This past weekend I decided to give myself a treat and attend three full days of golf school. A class called “The Scoring Game” was being offered locally at the Strawberry Farms Golf Club, so there would be no hotel or travel costs, and my short game is decidedly my weak point. So I signed up and treated it like a mini-vacation. My expectation was simple: I would walk in on Friday and present my faulty game—warts and all—and walk out Sunday with a new and improved short game that would make me the envy of all my golf buddies. Yes, I was looking for a silver bullet.
If you’ve never played golf, the short game consists of the strokes taken within about 100 yards of the green. This is not the high flying balls soaring down the fairway, but the very precise and tactical strokes, typically chips and putts, that get the ball from near the green to in the hole. And yes, it’s how the game is won.
The class consisted of the instructor and four students. A 15-year-old girl who is on track to be a golf pro (we should never have been on the same golf course!); a lighting designer by day/golf fanatic by every other minute (this man had his own golf pro and was very serious about the game); and one man I could actually relate to who was a franchise business owner and a basic, weekend player who just wanted to improve his game. I hoped his expectations matched my own and we would both walk away with a “short game in a box.”
Here’s how I pictured the weekend would play out: the instructor would watch me play, identify what I was doing wrong, tell me what to do—including specific strokes that would dramatically improve my game—and applaud when my game was “fixed.” What I experienced was far from that dreamy reality. Yes, he watched me play. And play. And play. The 15-year-old didn’t bat an eye when the instructor told her to hit another 20 balls. She was balanced, flexible, and tireless. Then there was me. When he told me to hit another bucket of balls, I had to stifle the moan that escaped from my mouth. Ugh. I quickly realized my level of fitness wasn’t adequate and that this was going to be a lot more physically and mentally strenuous than I anticipated. (Some vacation!) The instructor did tell me what to do: “Twist your body to the right.” “Turn your shoulder this way.” “Close your club.” He also taught us how to use feedback devices, not just his own words, to help improve our games. Rather than just swinging and seeing where the ball would land, he told us to aim for a certain point and gauge our accuracy in order to strive for precision. He helped us figure out the best club to use for the situation, and how to play differently to handle an uphill lie or a downhill lie. And while his guidance and feedback were valuable, I realized that’s all he could really offer. It was up to me to practice, again and again and again, and to be willing to do it wrong in order to get it right.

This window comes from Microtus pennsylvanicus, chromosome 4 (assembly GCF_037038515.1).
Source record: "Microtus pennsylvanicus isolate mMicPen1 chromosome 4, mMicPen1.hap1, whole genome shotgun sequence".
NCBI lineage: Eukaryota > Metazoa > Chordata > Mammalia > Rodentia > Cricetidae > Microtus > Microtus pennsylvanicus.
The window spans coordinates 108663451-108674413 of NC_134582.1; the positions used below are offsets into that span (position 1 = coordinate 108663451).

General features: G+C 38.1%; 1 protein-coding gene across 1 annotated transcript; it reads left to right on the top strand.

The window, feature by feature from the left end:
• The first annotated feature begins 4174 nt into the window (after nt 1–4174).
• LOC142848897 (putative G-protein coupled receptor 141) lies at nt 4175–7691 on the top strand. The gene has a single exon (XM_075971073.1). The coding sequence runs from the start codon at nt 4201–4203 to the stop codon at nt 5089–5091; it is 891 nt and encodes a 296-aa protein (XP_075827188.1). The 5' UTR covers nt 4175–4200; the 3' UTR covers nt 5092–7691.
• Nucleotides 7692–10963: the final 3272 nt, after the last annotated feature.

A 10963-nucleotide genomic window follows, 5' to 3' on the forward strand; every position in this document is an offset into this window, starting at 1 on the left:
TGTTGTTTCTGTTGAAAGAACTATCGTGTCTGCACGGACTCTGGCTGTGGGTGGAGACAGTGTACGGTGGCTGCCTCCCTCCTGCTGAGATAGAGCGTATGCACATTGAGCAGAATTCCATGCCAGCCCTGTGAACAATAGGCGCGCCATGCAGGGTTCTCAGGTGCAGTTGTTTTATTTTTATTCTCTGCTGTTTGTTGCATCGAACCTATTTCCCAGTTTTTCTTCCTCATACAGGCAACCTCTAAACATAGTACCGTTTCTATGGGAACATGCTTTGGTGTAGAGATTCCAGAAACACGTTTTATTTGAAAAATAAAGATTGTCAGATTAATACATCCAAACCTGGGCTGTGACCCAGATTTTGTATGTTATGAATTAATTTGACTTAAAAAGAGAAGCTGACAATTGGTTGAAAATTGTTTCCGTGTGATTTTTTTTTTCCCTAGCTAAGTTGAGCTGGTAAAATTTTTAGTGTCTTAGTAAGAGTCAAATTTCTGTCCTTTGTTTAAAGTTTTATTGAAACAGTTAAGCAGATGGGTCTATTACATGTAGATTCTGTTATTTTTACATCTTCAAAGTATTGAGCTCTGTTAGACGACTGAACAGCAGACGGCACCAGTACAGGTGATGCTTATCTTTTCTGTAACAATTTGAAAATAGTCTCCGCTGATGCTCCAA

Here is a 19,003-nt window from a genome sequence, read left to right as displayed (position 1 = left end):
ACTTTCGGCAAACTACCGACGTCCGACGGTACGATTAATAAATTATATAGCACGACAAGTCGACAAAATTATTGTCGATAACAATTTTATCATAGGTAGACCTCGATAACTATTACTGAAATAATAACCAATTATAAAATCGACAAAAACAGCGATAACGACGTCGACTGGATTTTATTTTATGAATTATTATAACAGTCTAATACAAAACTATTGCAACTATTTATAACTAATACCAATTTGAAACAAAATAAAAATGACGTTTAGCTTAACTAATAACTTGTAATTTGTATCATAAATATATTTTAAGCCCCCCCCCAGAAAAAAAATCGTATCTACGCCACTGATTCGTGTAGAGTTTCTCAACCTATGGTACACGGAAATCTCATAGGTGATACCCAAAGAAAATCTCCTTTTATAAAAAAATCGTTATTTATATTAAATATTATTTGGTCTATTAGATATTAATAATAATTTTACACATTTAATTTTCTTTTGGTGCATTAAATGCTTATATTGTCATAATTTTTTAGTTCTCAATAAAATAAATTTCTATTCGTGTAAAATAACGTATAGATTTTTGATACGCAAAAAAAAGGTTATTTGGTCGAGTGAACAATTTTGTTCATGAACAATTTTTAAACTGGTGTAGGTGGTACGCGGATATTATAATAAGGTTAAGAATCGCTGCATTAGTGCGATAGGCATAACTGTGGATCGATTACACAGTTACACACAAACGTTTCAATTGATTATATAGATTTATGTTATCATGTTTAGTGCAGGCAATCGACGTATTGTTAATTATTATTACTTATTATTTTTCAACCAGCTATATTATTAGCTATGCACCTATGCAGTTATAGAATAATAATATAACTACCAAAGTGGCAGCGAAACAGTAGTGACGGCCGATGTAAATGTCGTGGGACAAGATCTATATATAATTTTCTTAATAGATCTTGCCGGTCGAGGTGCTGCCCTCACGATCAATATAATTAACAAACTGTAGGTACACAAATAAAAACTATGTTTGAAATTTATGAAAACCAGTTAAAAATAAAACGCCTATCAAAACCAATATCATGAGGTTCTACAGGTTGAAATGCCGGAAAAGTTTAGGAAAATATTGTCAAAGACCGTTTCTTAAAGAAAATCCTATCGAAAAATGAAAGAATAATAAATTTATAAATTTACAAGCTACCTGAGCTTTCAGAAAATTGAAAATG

As I was reflecting on the weekend on Sunday night (and examining my bruised wrist, lamenting my sore muscles, and basking in some actual down time!), I realized that, as usual, golf was a perfect analogy for life. Our job is to work through our challenges and strive for continuous improvements…at our own pace.
The same, of course, is true when it comes to financial planning. My job as a financial advisor is to coach each client toward success. First, we identify the starting point—where the ball lies at this one moment. What is your financial situation today—warts and all. Next, we work together to determine where you want (or need) to be in 5, 10, 20, or 30 years. Just as a golfer uses different clubs and techniques to manage different situations, my job as a coach is to recommend which tools to use when and how to prepare for changes in the landscape. A financial misstep is no different than a flubbed shot. It may take some correction, but it doesn’t mean you’ve lost the game. And while you can’t predict what’s around the corner—whether it’s a sand trap or a market correction—you can be well prepared for whatever comes next. That’s part of the game. And just like in golf, it’s my job to help you understand why a certain strategy may work—or not—and create clear feedback to help you continue to make the best possible choices in the future.
No matter where your finances are today, strategy, practice, and feedback are all part of getting you where you want to be in the future. But unlike my weekend, let’s focus on the long game this time. That’s where the winning takes place in this game.
Feel like your finances aren’t quite on par? Let’s schedule a time to talk about how we can get you back on track for a long-term win.